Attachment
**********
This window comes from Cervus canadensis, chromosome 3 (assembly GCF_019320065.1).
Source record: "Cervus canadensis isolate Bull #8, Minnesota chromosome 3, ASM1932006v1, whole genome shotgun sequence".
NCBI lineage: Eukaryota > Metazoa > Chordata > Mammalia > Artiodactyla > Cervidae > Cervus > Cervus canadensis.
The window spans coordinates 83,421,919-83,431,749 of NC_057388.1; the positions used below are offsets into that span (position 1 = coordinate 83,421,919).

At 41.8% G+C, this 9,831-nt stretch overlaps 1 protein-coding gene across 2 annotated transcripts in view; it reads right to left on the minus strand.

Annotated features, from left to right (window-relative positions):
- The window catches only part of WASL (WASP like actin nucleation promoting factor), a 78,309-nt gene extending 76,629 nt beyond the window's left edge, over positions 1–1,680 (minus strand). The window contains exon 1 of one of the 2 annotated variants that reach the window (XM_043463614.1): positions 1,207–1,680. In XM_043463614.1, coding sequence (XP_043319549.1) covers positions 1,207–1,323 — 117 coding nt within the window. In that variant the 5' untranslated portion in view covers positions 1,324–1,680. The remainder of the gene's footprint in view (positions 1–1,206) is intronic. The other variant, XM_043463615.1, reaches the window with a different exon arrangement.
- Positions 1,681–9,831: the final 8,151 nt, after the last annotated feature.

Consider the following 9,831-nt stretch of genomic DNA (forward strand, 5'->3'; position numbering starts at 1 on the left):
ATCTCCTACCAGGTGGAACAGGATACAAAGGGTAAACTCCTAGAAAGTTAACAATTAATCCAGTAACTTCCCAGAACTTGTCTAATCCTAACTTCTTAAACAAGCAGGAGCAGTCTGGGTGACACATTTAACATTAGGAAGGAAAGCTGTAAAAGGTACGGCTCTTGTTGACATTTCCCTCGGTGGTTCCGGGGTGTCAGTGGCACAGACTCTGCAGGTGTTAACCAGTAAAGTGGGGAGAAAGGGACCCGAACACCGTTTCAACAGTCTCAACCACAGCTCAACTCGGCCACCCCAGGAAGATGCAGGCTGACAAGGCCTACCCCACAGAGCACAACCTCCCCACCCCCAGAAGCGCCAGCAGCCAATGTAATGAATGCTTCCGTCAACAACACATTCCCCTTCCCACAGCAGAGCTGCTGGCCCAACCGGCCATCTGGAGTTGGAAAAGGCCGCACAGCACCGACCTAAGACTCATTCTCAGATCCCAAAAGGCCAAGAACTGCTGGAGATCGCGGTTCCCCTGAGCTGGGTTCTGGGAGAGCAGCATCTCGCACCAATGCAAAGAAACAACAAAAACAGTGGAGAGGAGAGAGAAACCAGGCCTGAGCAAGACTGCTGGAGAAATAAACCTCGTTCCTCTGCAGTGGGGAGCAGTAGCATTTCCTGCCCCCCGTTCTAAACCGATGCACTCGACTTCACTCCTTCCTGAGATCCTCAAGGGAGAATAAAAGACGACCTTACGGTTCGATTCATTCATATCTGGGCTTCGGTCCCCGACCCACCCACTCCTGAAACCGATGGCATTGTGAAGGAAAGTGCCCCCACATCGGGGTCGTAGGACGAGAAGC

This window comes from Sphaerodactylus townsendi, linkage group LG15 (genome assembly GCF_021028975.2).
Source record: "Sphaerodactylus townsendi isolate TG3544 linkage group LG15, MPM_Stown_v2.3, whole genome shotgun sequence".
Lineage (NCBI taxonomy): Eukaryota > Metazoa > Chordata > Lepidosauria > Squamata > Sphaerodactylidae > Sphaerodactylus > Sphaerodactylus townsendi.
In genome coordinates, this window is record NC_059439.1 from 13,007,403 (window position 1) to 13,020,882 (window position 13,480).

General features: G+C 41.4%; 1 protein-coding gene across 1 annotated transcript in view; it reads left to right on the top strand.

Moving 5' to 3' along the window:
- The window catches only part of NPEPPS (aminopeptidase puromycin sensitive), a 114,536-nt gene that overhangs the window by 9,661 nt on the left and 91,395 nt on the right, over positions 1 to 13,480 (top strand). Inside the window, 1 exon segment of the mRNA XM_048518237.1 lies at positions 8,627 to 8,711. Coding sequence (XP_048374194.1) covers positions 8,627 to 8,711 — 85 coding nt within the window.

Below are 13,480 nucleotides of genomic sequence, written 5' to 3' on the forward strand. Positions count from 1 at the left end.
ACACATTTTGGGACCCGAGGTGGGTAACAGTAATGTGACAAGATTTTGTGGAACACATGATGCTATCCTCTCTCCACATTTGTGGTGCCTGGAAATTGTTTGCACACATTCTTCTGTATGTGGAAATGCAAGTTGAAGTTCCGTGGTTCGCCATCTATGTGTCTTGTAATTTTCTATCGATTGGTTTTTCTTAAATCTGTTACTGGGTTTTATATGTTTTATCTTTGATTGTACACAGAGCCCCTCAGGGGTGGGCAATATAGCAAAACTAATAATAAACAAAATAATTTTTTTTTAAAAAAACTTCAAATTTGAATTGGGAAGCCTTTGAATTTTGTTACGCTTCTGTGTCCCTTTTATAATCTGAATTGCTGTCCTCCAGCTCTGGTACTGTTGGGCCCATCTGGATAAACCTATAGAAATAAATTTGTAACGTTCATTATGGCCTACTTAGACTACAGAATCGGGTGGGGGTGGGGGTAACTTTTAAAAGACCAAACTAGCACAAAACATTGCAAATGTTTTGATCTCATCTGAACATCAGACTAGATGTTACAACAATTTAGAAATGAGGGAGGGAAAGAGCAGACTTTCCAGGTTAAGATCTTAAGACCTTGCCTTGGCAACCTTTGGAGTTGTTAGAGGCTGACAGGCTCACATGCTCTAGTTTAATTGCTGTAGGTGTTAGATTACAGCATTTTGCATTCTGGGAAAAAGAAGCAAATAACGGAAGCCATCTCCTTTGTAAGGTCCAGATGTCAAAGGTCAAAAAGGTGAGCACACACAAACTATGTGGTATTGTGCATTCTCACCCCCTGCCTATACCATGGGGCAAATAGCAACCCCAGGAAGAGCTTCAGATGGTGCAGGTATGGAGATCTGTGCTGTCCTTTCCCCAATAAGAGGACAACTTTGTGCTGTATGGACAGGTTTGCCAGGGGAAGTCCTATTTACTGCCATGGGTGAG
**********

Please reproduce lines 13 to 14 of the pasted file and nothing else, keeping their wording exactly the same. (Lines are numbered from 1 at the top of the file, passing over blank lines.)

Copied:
Lineage (NCBI taxonomy): Eukaryota > Metazoa > Chordata > Lepidosauria > Squamata > Sphaerodactylidae > Sphaerodactylus > Sphaerodactylus townsendi.
In genome coordinates, this window is record NC_059439.1 from 13,007,403 (window position 1) to 13,020,882 (window position 13,480).